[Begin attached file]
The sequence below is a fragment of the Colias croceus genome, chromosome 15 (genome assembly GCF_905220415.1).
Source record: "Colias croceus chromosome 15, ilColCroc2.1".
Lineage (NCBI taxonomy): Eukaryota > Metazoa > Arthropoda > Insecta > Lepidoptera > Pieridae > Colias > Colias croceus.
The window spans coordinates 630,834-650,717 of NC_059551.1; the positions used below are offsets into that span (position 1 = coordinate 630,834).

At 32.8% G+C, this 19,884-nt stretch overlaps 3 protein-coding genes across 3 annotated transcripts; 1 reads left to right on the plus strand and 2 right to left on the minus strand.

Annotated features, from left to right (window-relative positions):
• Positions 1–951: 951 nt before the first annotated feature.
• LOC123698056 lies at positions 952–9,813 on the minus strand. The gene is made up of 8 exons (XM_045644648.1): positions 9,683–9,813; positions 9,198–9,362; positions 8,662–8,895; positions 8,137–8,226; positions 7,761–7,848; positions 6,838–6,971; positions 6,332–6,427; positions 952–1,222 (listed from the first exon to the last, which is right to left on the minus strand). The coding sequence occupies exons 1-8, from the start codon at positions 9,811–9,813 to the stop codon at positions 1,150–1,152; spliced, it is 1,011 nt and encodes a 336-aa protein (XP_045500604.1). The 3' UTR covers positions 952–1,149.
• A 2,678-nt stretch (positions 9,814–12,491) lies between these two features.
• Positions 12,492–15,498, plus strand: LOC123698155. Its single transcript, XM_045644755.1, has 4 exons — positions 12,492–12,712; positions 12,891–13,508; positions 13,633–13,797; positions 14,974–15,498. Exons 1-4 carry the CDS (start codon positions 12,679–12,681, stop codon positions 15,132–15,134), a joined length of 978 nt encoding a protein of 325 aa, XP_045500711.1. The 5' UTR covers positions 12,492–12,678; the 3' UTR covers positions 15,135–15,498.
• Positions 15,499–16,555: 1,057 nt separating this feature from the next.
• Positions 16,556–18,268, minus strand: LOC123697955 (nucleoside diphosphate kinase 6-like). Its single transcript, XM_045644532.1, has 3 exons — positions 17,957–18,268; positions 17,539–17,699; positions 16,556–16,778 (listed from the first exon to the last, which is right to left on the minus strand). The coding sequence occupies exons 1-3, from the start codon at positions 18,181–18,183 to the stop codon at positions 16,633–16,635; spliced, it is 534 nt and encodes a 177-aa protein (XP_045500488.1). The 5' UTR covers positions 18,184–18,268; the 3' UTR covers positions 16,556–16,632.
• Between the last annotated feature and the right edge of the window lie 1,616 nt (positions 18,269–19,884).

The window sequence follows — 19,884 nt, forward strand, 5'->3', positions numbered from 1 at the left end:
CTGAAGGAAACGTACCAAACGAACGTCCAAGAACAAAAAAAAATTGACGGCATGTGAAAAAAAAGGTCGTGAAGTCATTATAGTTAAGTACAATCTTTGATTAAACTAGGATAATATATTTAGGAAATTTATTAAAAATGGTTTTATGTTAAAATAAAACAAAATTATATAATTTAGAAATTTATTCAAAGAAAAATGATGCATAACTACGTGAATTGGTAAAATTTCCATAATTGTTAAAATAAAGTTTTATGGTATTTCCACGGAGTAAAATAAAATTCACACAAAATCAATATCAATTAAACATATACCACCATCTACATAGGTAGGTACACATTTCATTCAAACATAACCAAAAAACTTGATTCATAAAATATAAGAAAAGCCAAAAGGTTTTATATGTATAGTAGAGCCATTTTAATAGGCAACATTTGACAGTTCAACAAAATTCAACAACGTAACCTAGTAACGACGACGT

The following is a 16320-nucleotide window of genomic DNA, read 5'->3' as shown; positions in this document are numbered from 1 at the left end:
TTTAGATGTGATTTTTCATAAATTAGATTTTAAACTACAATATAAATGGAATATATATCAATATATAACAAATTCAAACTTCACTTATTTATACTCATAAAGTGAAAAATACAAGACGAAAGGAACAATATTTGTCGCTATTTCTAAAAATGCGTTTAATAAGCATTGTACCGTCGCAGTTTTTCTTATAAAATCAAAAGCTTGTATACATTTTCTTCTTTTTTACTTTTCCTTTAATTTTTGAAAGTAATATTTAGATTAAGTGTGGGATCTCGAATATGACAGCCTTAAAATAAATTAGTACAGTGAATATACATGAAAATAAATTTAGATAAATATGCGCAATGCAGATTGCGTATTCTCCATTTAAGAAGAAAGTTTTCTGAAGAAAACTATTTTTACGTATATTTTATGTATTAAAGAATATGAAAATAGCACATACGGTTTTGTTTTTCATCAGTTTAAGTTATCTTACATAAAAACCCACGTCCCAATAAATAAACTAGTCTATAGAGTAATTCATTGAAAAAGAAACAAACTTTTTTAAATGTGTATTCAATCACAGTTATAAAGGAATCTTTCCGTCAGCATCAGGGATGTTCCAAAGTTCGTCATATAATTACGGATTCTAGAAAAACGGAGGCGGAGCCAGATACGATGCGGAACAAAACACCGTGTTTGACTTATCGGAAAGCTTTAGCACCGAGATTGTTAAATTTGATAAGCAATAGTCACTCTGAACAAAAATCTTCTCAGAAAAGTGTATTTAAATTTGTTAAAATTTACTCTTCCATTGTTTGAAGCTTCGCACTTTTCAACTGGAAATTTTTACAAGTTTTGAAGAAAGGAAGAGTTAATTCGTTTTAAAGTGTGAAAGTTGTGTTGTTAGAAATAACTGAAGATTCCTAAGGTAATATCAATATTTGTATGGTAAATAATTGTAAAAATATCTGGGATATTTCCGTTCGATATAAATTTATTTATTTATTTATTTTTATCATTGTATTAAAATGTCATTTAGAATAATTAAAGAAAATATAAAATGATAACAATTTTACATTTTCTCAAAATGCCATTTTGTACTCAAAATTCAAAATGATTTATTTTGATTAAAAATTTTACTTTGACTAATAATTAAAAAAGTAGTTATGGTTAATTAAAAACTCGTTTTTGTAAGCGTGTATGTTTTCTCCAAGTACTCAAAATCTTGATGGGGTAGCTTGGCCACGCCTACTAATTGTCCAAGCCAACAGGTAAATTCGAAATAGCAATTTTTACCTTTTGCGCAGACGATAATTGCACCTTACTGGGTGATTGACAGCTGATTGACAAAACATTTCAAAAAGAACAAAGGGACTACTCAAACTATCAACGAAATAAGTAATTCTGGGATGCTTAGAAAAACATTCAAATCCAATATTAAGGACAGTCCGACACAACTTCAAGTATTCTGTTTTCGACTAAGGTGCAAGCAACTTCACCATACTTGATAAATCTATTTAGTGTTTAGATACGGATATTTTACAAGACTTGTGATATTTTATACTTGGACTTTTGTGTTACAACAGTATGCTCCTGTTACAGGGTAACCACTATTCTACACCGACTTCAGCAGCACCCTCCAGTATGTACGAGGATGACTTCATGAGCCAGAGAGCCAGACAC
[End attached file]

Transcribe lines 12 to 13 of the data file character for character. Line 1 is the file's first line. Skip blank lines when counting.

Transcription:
• Positions 16,556–18,268, minus strand: LOC123697955 (nucleoside diphosphate kinase 6-like). Its single transcript, XM_045644532.1, has 3 exons — positions 17,957–18,268; positions 17,539–17,699; positions 16,556–16,778 (listed from the first exon to the last, which is right to left on the minus strand). The coding sequence occupies exons 1-3, from the start codon at positions 18,181–18,183 to the stop codon at positions 16,633–16,635; spliced, it is 534 nt and encodes a 177-aa protein (XP_045500488.1). The 5' UTR covers positions 18,184–18,268; the 3' UTR covers positions 16,556–16,632.
• Between the last annotated feature and the right edge of the window lie 1,616 nt (positions 18,269–19,884).